The volume of food I am producing is staggering. I know not everyone is going to enjoy gardening but supplementing the diet isn’t bad. Our vegetable aspect of our grocery bill has been very low since May. Next year I’m going to try for a bit more stuff. I’ll try to get a better crop of onions for instance.

Fall will lead to a lot of choices as well. If the potatoes have grown as well as we hope I should be set for the fall into the winter with other things. I’m not good at balancing them yet. I’m going to try to make a late season showing of sugar snap peas and see how that goes.

Little Watermelon

One of my great goals was to grow watermelon on my deck. It is a somewhat stupid goal. I should have selected a Sugar Baby plant or something made for a pot. Instead, I just got a big old regular watermelon and went at it.

Let me first tell you that I’m learning a lot about vine plants. I will try to reduce the number of them that I have next year. They are a pain in the butt. They grow and grow and grow and get everywhere. They crawl off the deck, crawl into each other and in general annoy me. Some of the vine are more bush vine and some are more creeping vine and some are somewhere in between.

Because I use containers I have very limited space for roots. I went outside today and noticed that my watermelon are looking a bit trashy. I think their very small containers, very large vines, their fruit, and the heat is getting to them. They stopped producing flowers a few weeks ago so I think they are done for the season.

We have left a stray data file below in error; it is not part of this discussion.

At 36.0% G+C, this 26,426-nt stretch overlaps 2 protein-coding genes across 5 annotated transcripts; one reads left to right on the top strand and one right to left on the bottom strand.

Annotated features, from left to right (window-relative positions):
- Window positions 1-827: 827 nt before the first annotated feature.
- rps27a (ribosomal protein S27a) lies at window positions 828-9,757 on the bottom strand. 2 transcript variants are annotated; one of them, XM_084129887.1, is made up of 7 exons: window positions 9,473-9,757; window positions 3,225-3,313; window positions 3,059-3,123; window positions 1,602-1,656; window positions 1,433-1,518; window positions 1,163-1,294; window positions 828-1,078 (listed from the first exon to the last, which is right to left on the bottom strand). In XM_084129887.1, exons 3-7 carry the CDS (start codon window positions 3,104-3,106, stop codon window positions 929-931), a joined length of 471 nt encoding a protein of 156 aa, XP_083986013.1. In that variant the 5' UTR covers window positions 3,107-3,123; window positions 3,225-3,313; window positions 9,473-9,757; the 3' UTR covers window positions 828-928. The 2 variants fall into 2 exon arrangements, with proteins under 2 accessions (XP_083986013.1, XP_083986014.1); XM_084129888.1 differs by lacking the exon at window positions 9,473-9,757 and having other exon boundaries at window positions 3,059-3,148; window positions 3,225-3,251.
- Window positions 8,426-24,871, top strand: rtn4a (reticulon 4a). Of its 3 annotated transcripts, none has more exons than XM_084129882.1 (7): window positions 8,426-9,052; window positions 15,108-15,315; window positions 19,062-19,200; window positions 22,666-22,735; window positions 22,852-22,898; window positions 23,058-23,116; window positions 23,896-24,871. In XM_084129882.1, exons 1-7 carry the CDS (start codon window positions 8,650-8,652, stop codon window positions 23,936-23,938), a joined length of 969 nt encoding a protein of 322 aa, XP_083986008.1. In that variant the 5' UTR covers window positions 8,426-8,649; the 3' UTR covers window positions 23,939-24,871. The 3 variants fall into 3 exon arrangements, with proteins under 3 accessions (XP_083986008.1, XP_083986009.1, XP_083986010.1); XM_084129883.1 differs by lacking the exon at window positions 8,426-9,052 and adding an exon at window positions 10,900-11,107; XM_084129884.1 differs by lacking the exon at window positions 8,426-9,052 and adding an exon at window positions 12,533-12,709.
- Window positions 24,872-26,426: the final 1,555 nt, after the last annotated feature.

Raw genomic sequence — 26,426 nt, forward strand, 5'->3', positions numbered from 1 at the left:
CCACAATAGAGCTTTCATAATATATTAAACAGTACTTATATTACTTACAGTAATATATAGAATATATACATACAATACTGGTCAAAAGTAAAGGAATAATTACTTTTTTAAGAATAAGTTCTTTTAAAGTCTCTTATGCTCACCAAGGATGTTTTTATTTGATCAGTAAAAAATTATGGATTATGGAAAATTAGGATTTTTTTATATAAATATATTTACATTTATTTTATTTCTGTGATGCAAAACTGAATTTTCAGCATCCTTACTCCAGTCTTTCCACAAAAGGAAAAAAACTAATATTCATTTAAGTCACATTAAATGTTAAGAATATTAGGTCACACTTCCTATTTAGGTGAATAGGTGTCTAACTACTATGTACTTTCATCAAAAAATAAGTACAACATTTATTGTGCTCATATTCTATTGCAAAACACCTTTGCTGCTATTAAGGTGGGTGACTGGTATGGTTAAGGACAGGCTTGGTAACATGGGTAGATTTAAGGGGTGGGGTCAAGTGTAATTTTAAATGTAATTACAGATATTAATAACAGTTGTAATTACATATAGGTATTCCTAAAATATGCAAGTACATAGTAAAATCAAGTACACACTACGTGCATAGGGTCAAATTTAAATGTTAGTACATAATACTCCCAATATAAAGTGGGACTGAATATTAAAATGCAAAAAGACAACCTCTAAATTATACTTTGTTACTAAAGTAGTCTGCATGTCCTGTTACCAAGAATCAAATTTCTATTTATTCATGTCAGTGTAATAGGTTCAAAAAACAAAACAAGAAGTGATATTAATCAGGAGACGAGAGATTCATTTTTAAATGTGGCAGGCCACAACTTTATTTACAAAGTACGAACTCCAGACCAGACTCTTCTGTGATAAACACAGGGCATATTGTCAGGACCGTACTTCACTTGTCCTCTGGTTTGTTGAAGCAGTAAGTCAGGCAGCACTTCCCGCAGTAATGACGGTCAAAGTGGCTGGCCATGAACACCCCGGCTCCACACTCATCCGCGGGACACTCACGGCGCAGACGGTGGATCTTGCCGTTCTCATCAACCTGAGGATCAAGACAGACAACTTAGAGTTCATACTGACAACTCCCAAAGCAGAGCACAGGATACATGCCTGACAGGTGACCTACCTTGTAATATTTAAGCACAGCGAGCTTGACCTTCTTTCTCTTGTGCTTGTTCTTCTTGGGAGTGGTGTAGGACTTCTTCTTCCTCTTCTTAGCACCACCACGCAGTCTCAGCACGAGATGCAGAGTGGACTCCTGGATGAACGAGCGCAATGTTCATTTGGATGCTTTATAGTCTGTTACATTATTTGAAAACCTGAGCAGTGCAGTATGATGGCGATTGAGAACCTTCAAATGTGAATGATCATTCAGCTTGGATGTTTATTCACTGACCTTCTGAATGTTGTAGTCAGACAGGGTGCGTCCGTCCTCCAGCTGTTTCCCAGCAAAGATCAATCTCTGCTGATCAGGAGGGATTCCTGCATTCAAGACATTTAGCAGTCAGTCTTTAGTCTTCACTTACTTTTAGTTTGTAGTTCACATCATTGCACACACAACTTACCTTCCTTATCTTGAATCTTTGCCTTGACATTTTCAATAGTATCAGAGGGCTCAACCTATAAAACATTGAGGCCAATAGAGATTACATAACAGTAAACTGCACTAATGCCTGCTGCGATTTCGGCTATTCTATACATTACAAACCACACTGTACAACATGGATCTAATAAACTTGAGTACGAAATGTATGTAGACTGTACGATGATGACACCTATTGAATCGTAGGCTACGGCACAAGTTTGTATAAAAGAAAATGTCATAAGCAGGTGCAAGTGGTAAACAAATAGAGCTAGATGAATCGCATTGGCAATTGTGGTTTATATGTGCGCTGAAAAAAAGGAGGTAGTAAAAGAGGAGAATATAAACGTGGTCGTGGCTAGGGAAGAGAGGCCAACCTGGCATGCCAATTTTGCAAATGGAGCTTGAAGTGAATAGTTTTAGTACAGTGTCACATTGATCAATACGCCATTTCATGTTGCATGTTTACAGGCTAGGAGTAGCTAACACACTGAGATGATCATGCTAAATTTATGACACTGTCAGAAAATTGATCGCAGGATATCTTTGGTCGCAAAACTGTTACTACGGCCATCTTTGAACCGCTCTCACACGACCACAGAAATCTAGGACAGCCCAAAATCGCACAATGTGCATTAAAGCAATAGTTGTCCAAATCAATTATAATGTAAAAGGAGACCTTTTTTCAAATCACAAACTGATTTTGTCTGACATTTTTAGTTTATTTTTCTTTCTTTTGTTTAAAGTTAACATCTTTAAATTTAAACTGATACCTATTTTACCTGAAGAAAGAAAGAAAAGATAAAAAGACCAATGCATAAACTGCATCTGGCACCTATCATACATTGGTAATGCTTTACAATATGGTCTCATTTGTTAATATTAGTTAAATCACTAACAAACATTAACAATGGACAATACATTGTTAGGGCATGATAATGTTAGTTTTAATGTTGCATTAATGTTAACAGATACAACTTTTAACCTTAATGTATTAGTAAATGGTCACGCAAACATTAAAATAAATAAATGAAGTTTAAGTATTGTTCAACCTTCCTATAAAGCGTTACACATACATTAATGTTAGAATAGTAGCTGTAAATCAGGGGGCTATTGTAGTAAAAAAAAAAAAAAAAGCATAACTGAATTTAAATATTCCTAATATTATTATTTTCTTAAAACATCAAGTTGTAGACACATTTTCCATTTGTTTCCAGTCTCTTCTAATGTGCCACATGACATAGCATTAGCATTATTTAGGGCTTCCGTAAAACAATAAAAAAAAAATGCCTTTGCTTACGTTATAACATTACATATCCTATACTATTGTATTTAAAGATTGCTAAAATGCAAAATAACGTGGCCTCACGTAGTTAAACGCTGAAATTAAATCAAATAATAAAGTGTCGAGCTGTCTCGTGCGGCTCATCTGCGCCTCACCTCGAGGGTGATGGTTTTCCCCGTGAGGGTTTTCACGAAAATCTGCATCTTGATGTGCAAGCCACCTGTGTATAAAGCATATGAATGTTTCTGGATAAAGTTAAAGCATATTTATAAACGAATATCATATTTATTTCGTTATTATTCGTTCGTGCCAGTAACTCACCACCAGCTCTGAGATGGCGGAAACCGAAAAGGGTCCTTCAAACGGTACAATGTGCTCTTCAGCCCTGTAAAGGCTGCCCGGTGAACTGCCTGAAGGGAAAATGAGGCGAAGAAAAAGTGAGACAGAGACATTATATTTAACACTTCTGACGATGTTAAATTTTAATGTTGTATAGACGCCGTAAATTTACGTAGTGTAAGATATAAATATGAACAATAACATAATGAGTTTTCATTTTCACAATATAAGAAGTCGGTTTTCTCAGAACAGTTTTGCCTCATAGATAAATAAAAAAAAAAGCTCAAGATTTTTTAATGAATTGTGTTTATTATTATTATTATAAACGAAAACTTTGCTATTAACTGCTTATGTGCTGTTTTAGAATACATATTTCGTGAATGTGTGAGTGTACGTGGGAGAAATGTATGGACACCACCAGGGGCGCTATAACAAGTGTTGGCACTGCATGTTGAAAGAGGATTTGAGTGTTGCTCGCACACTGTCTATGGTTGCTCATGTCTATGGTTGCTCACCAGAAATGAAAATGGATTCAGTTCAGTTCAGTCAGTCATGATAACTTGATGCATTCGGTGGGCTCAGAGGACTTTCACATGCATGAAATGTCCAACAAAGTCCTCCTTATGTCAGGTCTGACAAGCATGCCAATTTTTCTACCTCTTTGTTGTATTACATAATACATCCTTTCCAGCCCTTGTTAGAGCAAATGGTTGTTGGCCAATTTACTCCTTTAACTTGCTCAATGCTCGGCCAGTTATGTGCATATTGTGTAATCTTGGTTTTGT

All told I have four tiny watermelon tucked in the vines.

I went out to check on them and decided to check for when I should pull them. Another thing I have learned through trial and error is that exact information is hard to get. Lots of harvest times discuss after they have had their final transplant but its not exact. I figured that it’d been about 90 some days since they were put out and perhaps a bit longer so I’d give it a go.

The advice says that their bottoms should turn dark yellow and they may sound hollow. Watermelon thumping is a mystic art it seems. I’m a thumper. There is a particular deep, booming hollow sound that tells me that melon is ripe. One of my tiny babies sounded that way. It had a dark, almost orange bottom. I decided to see if it had produced a watermelon.

I don’t really know what I am doing but this is the time to be bold. I took it inside and thumped it again. For such a tiny plant it had a huge, deep hollow sound to it. With a deep breath I started to cut it.